One of the criteria specified in the Restructuring Act for a secured debt is that the value of the security at the commencement of the proceedings must have been enough to cover the amount of the creditor's claim after the deduction of liquidation costs and claims with a higher priority (net value). This criterion is open to interpretation as to how the value of the assets that are subject to a floating charge should be determined. Although the act's wording could be interpreted to mean that the basis for the valuation should be the estimated liquidation value in the debtor's hypothetical liquidation (deducted by liquidation costs), creditors holding a floating charge have in many cases insisted that the premise for valuation should be the going-concern value.
The going-concern value is generally understood as the company's value, assuming that it is carrying on its business as a going concern. In restructuring practice, the concept of the going-concern value has been used to justify an asset valuation and security value that is significantly higher than the estimated liquidation value for the same assets in the debtor's hypothetical liquidation (liquidation value).
The liquidation value of the assets that are subject to a floating charge is generally the realistic best possible liquidation result. If it is assumed that the debtor's assets could be liquidated as an operating business, this may be considered when the liquidation value is determined.
Going-concern value and liquidation value have both been accepted in restructuring practice and by district courts and courts of appeal. The views on valuation presented in judicial literature have varied between going-concern value and liquidation value.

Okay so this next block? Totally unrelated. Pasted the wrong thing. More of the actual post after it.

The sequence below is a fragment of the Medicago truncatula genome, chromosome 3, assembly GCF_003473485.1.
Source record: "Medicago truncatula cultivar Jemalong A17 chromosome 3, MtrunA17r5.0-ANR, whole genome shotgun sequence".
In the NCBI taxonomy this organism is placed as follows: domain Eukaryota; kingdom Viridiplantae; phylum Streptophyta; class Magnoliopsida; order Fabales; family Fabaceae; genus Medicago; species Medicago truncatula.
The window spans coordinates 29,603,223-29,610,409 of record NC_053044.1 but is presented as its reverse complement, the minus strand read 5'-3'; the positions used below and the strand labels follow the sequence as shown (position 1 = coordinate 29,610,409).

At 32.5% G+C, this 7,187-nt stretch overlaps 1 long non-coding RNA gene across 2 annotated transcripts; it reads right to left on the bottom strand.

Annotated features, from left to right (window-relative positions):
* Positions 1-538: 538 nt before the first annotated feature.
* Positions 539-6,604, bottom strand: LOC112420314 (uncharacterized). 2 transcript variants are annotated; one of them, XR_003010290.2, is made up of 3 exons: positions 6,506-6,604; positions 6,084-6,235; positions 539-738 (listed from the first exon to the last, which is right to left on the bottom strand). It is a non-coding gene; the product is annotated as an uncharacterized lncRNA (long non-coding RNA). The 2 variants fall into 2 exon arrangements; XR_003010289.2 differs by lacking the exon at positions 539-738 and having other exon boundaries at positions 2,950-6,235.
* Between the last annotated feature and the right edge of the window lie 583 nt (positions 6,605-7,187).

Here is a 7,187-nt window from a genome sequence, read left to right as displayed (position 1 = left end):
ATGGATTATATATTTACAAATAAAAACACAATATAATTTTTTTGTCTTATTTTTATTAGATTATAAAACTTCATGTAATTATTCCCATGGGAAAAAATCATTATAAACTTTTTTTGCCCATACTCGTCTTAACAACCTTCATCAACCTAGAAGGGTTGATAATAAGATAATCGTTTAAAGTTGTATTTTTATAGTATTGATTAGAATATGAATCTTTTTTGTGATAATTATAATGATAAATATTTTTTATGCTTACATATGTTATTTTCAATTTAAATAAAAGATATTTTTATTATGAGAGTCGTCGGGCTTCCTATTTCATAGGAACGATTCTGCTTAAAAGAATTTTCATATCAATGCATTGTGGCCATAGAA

On January 12 2015 the Supreme Court issued two precedent rulings (KKO:2015:2 and KKO:2015:3). In the first case (KKO:2015:2) the district court and the court of appeal had accepted the administrator's proposal, according to which the value of the assets that were subject to a floating charge had a going-concern value equal to their book value. In the second case (KKO:2015:3) the district court and the court of appeal had accepted the administrator's proposal, according to which the value of the assets that were subject to a floating charge had a going-concern value of 70% of their book value. The Supreme Court ruled that the valuation was incorrect in both cases. It stated that the value of the assets could be the going-concern value only if this was equivalent to the feasible liquidation result. The basis for the valuation should be the liquidation considered as most likely in the circumstances and resulting in the best possible outcome. The likeliest alternative for restructuring proceedings, and thereby the likeliest liquidation method, is generally bankruptcy.
The net value of assets that are subject to a floating charge may be very significant for the creditor holding a floating charge (and for other creditors), as it essentially affects the creditors' rights to payments against the capital balance of their claims. The higher the security value of the floating charge, the greater the portion of the total payments under the restructuring programme that will be paid to the creditor holding the charge (at the expense of non-secured creditors). The claim of a creditor holding a floating charge will be considered as a non-secured restructuring debt (pre-filing debt) in relation to the part that the claim exceeds the net value of the assets that are subject to a floating charge; such part of the claim shall be subject to debt arrangements similar to other non-secured restructuring debts. Thereby, it may be anticipated that the Supreme Court rulings will have an impact on the stance of financial institutions towards floating charges and their valuation in Finland's financial market.
For further information on this topic please contact Klaus Majamäki at HPP Attorneys Ltd by telephone (+358 9 474 21) or email (firstname.lastname@example.org). The HPP Attorneys Ltd website can be accessed at www.hpp.fi.